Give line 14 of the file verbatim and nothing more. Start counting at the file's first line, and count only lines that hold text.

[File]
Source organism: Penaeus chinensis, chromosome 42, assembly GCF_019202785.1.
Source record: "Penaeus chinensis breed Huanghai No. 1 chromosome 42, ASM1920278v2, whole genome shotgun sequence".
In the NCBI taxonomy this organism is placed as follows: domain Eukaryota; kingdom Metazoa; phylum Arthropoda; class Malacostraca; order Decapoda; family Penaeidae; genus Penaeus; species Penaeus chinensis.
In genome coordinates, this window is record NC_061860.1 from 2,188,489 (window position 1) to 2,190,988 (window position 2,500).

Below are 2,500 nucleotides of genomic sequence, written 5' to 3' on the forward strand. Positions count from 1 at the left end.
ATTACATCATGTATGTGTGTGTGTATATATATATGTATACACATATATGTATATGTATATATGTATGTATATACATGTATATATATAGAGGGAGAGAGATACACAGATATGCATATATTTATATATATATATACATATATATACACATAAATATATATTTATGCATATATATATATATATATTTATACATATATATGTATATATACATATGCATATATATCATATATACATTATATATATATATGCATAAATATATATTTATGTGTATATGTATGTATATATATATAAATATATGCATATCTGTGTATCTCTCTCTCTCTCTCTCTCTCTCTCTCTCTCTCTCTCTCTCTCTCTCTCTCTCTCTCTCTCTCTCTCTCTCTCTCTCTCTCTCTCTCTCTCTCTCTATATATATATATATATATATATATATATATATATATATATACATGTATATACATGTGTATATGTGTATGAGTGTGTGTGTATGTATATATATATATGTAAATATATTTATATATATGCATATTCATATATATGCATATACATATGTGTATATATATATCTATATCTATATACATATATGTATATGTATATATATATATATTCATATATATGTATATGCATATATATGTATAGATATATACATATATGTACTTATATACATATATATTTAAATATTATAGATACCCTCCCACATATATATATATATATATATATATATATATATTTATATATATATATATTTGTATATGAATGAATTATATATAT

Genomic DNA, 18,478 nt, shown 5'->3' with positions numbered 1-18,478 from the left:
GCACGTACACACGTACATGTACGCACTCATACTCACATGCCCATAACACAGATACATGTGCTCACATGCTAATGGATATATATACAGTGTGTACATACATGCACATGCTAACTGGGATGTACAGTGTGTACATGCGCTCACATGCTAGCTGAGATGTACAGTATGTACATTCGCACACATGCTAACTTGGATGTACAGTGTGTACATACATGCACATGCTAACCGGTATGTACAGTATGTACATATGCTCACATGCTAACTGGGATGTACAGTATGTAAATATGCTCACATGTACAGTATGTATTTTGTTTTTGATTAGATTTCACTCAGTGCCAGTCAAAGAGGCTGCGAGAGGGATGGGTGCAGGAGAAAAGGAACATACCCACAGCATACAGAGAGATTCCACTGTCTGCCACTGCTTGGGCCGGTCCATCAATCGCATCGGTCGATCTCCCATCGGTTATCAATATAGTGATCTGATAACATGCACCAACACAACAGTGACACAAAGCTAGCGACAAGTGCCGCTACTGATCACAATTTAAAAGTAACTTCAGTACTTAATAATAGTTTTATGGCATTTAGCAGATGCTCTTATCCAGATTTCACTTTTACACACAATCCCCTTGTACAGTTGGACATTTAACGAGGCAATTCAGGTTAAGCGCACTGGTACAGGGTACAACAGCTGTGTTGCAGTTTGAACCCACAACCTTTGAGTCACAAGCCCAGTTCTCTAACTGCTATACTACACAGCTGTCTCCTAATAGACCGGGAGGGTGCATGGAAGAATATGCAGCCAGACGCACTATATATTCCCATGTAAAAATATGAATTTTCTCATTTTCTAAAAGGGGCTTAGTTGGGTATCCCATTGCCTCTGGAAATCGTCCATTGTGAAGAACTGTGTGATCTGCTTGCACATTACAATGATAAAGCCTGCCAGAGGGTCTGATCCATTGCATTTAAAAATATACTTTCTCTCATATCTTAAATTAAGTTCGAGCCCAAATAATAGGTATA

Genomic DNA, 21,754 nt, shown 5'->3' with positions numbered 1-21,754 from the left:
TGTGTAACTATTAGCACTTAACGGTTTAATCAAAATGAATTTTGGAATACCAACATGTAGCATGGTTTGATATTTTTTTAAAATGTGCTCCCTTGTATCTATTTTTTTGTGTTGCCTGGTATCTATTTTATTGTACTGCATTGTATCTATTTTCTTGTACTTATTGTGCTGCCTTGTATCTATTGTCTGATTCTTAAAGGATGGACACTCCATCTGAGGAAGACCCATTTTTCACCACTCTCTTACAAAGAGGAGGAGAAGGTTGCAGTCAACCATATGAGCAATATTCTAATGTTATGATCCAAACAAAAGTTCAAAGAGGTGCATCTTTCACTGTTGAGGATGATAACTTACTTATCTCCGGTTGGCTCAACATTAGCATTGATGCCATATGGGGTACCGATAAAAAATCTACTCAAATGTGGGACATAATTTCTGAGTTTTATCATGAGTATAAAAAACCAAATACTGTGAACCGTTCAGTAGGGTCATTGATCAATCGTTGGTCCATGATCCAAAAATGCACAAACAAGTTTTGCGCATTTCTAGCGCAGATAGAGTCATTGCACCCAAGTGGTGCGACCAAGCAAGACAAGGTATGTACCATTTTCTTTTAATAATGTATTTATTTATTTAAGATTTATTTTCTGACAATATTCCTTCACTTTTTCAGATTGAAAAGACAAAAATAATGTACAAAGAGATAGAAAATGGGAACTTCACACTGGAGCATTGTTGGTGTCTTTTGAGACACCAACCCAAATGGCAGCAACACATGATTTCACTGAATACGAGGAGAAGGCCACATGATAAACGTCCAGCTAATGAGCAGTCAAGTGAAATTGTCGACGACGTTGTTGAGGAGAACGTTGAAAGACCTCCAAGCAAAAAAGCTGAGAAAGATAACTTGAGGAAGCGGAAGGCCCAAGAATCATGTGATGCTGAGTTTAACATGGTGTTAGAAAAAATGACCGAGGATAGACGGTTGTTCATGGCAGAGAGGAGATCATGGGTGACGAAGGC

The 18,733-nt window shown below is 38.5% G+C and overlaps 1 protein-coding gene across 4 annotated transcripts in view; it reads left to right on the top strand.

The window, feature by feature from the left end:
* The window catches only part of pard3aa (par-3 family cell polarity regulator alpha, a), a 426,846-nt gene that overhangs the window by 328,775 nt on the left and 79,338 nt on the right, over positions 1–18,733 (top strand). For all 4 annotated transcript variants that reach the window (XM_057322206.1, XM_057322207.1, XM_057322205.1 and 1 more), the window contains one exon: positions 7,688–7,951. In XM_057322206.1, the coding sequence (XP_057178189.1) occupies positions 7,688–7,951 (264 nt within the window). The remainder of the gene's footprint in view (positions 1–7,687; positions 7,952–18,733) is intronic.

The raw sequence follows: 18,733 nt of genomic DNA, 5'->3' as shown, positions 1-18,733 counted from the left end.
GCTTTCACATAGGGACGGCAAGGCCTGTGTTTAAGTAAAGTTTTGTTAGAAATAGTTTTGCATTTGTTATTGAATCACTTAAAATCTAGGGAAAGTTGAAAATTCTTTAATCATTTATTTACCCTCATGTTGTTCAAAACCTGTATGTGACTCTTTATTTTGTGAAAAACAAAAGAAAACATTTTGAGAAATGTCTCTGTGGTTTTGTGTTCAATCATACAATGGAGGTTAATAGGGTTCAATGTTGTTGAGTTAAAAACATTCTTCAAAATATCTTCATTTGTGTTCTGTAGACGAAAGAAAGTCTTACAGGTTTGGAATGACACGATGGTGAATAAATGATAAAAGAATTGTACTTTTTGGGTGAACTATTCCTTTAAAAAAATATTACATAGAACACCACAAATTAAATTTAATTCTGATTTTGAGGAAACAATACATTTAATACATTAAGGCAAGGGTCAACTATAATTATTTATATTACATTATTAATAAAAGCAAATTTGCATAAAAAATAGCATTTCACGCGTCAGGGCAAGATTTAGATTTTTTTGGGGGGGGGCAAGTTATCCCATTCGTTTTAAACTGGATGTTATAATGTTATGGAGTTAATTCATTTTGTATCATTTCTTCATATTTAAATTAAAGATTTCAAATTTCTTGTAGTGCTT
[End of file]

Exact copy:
The raw sequence follows: 18,733 nt of genomic DNA, 5'->3' as shown, positions 1-18,733 counted from the left end.